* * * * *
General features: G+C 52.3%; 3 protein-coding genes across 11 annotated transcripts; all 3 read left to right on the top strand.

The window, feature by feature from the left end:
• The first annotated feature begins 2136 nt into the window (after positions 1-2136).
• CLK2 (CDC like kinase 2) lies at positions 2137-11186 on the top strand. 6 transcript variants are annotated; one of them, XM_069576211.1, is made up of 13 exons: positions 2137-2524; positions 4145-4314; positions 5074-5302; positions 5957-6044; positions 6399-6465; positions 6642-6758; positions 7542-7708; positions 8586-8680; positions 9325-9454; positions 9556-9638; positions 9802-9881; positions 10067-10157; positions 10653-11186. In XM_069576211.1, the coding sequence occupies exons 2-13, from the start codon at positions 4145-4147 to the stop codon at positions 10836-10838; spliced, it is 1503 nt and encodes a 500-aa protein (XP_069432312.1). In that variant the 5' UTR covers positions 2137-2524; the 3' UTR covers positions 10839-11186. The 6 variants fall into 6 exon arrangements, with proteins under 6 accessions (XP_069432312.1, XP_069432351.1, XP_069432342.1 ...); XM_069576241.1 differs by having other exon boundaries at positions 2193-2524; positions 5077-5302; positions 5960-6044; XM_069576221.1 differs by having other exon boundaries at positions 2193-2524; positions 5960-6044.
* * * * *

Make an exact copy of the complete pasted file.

General features: G+C 52.3%; 3 protein-coding genes across 11 annotated transcripts; all 3 read left to right on the top strand.

The window, feature by feature from the left end:
• The first annotated feature begins 2136 nt into the window (after positions 1-2136).
• CLK2 (CDC like kinase 2) lies at positions 2137-11186 on the top strand. 6 transcript variants are annotated; one of them, XM_069576211.1, is made up of 13 exons: positions 2137-2524; positions 4145-4314; positions 5074-5302; positions 5957-6044; positions 6399-6465; positions 6642-6758; positions 7542-7708; positions 8586-8680; positions 9325-9454; positions 9556-9638; positions 9802-9881; positions 10067-10157; positions 10653-11186. In XM_069576211.1, the coding sequence occupies exons 2-13, from the start codon at positions 4145-4147 to the stop codon at positions 10836-10838; spliced, it is 1503 nt and encodes a 500-aa protein (XP_069432312.1). In that variant the 5' UTR covers positions 2137-2524; the 3' UTR covers positions 10839-11186. The 6 variants fall into 6 exon arrangements, with proteins under 6 accessions (XP_069432312.1, XP_069432351.1, XP_069432342.1 ...); XM_069576241.1 differs by having other exon boundaries at positions 2193-2524; positions 5077-5302; positions 5960-6044; XM_069576221.1 differs by having other exon boundaries at positions 2193-2524; positions 5960-6044.